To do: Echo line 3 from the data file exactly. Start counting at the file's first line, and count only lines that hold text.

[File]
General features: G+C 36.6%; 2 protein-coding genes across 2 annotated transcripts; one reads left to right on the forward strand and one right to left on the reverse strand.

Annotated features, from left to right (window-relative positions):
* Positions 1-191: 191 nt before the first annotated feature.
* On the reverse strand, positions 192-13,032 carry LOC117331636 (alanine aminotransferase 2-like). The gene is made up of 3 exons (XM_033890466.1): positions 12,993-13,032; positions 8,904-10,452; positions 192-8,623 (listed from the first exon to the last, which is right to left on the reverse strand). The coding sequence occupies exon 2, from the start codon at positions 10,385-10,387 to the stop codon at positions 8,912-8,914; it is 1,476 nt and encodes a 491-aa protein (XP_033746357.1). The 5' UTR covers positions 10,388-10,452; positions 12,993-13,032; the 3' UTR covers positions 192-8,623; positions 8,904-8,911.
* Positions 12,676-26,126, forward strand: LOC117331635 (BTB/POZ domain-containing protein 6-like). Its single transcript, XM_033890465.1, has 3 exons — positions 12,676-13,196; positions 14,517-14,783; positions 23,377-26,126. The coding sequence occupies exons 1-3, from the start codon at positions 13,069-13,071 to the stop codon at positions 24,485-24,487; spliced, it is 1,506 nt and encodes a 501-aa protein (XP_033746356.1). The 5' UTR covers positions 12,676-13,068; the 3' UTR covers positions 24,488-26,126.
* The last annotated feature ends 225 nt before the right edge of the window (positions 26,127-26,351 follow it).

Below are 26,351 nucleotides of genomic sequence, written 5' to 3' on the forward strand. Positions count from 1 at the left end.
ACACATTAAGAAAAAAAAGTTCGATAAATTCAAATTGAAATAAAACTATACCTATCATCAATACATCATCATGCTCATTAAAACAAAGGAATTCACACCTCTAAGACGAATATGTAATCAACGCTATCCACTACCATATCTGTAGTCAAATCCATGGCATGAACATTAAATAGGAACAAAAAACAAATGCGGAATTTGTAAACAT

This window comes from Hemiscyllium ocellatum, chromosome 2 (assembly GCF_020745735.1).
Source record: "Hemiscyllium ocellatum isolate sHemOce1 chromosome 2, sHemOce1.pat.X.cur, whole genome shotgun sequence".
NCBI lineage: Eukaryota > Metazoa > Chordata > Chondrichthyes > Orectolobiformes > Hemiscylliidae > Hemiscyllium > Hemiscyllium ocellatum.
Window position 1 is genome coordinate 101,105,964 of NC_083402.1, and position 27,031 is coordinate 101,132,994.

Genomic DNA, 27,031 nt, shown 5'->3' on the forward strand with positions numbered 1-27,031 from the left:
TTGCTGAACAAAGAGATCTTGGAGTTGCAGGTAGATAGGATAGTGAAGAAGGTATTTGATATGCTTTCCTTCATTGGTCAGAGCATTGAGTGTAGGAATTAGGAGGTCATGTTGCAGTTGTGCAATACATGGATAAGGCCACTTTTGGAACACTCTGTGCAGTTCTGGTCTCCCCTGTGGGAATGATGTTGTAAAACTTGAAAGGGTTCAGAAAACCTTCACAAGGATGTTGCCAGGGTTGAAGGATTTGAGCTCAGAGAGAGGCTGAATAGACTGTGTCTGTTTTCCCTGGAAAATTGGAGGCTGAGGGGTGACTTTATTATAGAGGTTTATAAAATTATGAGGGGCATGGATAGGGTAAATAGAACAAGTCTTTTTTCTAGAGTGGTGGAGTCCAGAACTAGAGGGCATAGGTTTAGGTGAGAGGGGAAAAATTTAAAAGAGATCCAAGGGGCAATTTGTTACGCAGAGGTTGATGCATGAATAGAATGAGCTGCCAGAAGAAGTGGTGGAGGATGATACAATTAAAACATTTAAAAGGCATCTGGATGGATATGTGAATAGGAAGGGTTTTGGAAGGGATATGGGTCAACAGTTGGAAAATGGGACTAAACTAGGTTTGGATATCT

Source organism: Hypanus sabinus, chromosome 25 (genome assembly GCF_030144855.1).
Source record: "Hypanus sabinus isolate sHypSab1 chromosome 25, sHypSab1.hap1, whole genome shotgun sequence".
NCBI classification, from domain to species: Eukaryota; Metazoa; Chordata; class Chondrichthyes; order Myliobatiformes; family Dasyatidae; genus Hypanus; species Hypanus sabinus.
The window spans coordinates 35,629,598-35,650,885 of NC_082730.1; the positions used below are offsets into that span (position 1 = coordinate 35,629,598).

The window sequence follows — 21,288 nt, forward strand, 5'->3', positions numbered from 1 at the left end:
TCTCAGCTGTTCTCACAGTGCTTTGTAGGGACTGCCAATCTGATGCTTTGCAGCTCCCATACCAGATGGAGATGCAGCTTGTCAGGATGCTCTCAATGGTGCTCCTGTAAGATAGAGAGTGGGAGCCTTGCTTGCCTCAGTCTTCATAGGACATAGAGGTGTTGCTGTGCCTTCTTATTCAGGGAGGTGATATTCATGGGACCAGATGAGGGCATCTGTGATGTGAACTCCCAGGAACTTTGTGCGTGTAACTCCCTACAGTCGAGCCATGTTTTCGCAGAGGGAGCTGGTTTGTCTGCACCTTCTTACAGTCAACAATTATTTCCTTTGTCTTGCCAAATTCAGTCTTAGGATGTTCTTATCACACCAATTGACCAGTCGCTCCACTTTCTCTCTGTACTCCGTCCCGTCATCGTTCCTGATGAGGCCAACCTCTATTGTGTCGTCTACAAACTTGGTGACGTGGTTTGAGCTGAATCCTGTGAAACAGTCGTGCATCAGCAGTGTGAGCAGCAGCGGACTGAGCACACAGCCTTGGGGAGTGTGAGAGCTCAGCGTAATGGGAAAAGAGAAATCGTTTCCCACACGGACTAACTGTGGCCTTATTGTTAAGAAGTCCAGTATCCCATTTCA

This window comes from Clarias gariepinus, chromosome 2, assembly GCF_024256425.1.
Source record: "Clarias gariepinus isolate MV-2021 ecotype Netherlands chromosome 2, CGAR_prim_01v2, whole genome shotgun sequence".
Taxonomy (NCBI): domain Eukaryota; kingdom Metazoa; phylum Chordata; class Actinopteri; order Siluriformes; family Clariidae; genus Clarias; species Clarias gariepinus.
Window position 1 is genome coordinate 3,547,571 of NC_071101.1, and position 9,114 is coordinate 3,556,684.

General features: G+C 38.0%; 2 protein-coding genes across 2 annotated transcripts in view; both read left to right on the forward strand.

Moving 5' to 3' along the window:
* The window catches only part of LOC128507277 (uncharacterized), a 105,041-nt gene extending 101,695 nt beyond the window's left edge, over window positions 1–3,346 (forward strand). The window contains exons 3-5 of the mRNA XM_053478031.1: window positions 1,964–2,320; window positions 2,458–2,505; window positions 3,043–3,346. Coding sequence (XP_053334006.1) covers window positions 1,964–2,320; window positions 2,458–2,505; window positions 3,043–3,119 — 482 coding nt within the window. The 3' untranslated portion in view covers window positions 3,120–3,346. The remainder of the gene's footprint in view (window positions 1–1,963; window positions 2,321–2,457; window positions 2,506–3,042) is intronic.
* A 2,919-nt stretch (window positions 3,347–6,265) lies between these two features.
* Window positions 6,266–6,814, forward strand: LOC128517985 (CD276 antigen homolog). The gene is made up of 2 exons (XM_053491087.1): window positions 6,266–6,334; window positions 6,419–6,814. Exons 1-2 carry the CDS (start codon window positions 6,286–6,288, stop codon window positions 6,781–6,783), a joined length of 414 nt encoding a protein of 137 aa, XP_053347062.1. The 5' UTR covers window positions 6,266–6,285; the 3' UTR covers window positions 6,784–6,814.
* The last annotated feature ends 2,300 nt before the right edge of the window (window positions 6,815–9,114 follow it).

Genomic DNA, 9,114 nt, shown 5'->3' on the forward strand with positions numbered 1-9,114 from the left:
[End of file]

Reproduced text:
* Positions 1-191: 191 nt before the first annotated feature.